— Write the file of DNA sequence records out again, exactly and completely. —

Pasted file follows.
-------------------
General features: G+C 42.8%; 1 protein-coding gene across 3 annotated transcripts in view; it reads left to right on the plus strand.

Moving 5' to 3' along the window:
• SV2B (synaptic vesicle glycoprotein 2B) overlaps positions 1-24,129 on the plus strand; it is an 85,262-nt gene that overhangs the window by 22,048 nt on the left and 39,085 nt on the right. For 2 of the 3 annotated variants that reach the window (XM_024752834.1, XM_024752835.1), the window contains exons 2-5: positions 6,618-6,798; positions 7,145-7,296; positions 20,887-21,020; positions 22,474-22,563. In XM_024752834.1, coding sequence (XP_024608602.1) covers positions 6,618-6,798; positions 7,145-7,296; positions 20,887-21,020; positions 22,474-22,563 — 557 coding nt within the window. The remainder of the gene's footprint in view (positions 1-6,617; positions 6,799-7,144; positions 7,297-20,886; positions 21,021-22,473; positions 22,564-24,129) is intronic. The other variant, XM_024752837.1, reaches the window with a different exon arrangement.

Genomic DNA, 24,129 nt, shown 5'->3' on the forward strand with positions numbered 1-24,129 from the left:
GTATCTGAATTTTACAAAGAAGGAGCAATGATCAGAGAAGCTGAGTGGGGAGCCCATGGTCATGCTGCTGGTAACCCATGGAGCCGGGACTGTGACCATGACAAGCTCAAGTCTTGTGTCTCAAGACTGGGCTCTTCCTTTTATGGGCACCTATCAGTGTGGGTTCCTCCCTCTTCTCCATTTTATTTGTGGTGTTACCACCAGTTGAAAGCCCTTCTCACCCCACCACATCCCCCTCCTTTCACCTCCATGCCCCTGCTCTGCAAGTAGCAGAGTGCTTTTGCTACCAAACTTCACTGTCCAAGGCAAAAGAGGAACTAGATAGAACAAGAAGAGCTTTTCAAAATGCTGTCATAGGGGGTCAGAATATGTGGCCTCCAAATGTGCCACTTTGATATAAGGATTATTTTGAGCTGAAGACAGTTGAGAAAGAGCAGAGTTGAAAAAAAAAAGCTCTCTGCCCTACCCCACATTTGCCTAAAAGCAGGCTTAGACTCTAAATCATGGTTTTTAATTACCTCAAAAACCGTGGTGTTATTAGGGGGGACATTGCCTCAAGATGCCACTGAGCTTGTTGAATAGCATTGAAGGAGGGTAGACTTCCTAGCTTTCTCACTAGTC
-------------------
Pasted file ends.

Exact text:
General features: G+C 42.8%; 1 protein-coding gene across 3 annotated transcripts in view; it reads left to right on the plus strand.

Moving 5' to 3' along the window:
• SV2B (synaptic vesicle glycoprotein 2B) overlaps positions 1-24,129 on the plus strand; it is an 85,262-nt gene that overhangs the window by 22,048 nt on the left and 39,085 nt on the right. For 2 of the 3 annotated variants that reach the window (XM_024752834.1, XM_024752835.1), the window contains exons 2-5: positions 6,618-6,798; positions 7,145-7,296; positions 20,887-21,020; positions 22,474-22,563. In XM_024752834.1, coding sequence (XP_024608602.1) covers positions 6,618-6,798; positions 7,145-7,296; positions 20,887-21,020; positions 22,474-22,563 — 557 coding nt within the window. The remainder of the gene's footprint in view (positions 1-6,617; positions 6,799-7,144; positions 7,297-20,886; positions 21,021-22,473; positions 22,564-24,129) is intronic. The other variant, XM_024752837.1, reaches the window with a different exon arrangement.

Genomic DNA, 24,129 nt, shown 5'->3' on the forward strand with positions numbered 1-24,129 from the left:
GTATCTGAATTTTACAAAGAAGGAGCAATGATCAGAGAAGCTGAGTGGGGAGCCCATGGTCATGCTGCTGGTAACCCATGGAGCCGGGACTGTGACCATGACAAGCTCAAGTCTTGTGTCTCAAGACTGGGCTCTTCCTTTTATGGGCACCTATCAGTGTGGGTTCCTCCCTCTTCTCCATTTTATTTGTGGTGTTACCACCAGTTGAAAGCCCTTCTCACCCCACCACATCCCCCTCCTTTCACCTCCATGCCCCTGCTCTGCAAGTAGCAGAGTGCTTTTGCTACCAAACTTCACTGTCCAAGGCAAAAGAGGAACTAGATAGAACAAGAAGAGCTTTTCAAAATGCTGTCATAGGGGGTCAGAATATGTGGCCTCCAAATGTGCCACTTTGATATAAGGATTATTTTGAGCTGAAGACAGTTGAGAAAGAGCAGAGTTGAAAAAAAAAAGCTCTCTGCCCTACCCCACATTTGCCTAAAAGCAGGCTTAGACTCTAAATCATGGTTTTTAATTACCTCAAAAACCGTGGTGTTATTAGGGGGGACATTGCCTCAAGATGCCACTGAGCTTGTTGAATAGCATTGAAGGAGGGTAGACTTCCTAGCTTTCTCACTAGTC